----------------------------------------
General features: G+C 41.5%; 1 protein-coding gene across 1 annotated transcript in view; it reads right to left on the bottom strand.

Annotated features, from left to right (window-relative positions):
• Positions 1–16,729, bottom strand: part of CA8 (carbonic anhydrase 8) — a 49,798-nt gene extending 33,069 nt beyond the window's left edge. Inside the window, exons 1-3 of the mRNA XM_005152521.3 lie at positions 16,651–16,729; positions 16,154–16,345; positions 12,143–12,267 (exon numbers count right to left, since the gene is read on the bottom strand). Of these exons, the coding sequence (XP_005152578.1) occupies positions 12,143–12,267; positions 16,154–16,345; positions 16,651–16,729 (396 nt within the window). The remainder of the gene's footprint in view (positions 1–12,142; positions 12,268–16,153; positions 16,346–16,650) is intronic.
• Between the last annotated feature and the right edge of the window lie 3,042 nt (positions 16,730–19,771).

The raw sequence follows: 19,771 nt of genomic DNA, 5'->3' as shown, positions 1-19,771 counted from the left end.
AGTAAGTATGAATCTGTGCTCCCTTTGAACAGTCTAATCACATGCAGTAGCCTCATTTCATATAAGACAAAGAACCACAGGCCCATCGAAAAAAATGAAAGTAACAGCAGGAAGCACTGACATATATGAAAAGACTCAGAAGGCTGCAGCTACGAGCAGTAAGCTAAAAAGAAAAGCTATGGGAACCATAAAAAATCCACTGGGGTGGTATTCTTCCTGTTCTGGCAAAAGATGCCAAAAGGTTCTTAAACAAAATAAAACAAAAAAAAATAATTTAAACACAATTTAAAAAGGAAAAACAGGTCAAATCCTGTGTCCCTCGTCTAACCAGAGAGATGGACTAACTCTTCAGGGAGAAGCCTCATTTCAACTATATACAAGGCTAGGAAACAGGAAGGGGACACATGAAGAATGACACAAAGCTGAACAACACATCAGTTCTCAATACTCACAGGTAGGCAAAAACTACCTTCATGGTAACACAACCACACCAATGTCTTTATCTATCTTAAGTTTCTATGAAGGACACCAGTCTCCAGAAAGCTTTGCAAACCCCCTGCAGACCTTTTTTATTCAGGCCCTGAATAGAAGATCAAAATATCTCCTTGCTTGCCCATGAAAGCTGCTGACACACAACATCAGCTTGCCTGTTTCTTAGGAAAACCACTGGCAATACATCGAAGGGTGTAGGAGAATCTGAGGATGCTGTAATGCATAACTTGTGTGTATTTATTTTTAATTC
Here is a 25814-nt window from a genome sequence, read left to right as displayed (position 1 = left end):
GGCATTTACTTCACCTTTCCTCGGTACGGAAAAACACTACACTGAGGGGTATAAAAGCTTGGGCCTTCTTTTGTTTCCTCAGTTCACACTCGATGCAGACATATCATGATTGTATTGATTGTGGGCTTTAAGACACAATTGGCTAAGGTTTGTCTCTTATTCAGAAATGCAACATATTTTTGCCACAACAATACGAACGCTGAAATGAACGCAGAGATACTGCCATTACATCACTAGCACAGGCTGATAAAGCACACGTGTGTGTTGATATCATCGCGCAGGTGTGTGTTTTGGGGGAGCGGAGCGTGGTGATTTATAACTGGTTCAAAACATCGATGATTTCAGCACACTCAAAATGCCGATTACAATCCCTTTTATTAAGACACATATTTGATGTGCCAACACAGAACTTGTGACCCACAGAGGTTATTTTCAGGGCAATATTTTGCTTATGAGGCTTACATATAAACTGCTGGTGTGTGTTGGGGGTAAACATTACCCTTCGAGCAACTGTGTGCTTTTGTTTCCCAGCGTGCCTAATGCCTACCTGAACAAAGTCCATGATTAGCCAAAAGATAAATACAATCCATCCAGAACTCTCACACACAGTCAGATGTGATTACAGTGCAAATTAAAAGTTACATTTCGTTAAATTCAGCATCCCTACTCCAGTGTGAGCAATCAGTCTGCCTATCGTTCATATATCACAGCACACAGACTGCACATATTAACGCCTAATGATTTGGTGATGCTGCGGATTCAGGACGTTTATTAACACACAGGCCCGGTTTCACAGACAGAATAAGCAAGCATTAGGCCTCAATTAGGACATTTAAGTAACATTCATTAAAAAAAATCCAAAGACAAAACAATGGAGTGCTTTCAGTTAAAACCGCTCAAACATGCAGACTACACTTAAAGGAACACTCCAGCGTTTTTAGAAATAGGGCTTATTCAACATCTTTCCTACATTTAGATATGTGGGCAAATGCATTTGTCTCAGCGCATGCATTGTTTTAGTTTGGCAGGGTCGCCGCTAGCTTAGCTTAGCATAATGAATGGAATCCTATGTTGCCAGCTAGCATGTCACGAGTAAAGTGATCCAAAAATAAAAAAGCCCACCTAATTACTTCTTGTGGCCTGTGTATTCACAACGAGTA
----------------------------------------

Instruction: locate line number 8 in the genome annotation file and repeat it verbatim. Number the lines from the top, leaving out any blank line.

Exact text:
GGCATTTACTTCACCTTTCCTCGGTACGGAAAAACACTACACTGAGGGGTATAAAAGCTTGGGCCTTCTTTTGTTTCCTCAGTTCACACTCGATGCAGACATATCATGATTGTATTGATTGTGGGCTTTAAGACACAATTGGCTAAGGTTTGTCTCTTATTCAGAAATGCAACATATTTTTGCCACAACAATACGAACGCTGAAATGAACGCAGAGATACTGCCATTACATCACTAGCACAGGCTGATAAAGCACACGTGTGTGTTGATATCATCGCGCAGGTGTGTGTTTTGGGGGAGCGGAGCGTGGTGATTTATAACTGGTTCAAAACATCGATGATTTCAGCACACTCAAAATGCCGATTACAATCCCTTTTATTAAGACACATATTTGATGTGCCAACACAGAACTTGTGACCCACAGAGGTTATTTTCAGGGCAATATTTTGCTTATGAGGCTTACATATAAACTGCTGGTGTGTGTTGGGGGTAAACATTACCCTTCGAGCAACTGTGTGCTTTTGTTTCCCAGCGTGCCTAATGCCTACCTGAACAAAGTCCATGATTAGCCAAAAGATAAATACAATCCATCCAGAACTCTCACACACAGTCAGATGTGATTACAGTGCAAATTAAAAGTTACATTTCGTTAAATTCAGCATCCCTACTCCAGTGTGAGCAATCAGTCTGCCTATCGTTCATATATCACAGCACACAGACTGCACATATTAACGCCTAATGATTTGGTGATGCTGCGGATTCAGGACGTTTATTAACACACAGGCCCGGTTTCACAGACAGAATAAGCAAGCATTAGGCCTCAATTAGGACATTTAAGTAACATTCATTAAAAAAAATCCAAAGACAAAACAATGGAGTGCTTTCAGTTAAAACCGCTCAAACATGCAGACTACACTTAAAGGAACACTCCAGCGTTTTTAGAAATAGGGCTTATTCAACATCTTTCCTACATTTAGATATGTGGGCAAATGCATTTGTCTCAGCGCATGCATTGTTTTAGTTTGGCAGGGTCGCCGCTAGCTTAGCTTAGCATAATGAATGGAATCCTATGTTGCCAGCTAGCATGTCACGAGTAAAGTGATCCAAAAATAAAAAAGCCCACCTAATTACTTCTTGTGGCCTGTGTATTCACAACGAGTA